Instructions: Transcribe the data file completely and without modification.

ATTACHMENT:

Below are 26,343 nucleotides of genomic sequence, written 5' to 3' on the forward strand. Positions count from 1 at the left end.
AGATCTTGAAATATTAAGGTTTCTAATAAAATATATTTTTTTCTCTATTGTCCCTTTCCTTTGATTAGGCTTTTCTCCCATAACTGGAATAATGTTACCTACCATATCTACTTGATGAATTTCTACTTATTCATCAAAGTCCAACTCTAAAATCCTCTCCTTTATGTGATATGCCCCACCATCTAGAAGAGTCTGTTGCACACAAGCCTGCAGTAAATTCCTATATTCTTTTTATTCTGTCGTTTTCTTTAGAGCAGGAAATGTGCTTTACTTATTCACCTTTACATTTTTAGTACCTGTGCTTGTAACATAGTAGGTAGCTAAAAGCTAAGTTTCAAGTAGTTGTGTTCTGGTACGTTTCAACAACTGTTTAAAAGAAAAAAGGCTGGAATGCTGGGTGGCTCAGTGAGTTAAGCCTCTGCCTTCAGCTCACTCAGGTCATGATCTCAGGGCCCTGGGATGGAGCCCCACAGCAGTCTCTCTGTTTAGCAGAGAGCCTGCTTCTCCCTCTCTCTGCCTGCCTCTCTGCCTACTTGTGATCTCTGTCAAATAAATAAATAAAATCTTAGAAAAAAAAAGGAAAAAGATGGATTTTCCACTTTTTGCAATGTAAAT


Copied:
Below are 26,343 nucleotides of genomic sequence, written 5' to 3' on the forward strand. Positions count from 1 at the left end.
AGATCTTGAAATATTAAGGTTTCTAATAAAATATATTTTTTTCTCTATTGTCCCTTTCCTTTGATTAGGCTTTTCTCCCATAACTGGAATAATGTTACCTACCATATCTACTTGATGAATTTCTACTTATTCATCAAAGTCCAACTCTAAAATCCTCTCCTTTATGTGATATGCCCCACCATCTAGAAGAGTCTGTTGCACACAAGCCTGCAGTAAATTCCTATATTCTTTTTATTCTGTCGTTTTCTTTAGAGCAGGAAATGTGCTTTACTTATTCACCTTTACATTTTTAGTACCTGTGCTTGTAACATAGTAGGTAGCTAAAAGCTAAGTTTCAAGTAGTTGTGTTCTGGTACGTTTCAACAACTGTTTAAAAGAAAAAAGGCTGGAATGCTGGGTGGCTCAGTGAGTTAAGCCTCTGCCTTCAGCTCACTCAGGTCATGATCTCAGGGCCCTGGGATGGAGCCCCACAGCAGTCTCTCTGTTTAGCAGAGAGCCTGCTTCTCCCTCTCTCTGCCTGCCTCTCTGCCTACTTGTGATCTCTGTCAAATAAATAAATAAAATCTTAGAAAAAAAAAGGAAAAAGATGGATTTTCCACTTTTTGCAATGTAAAT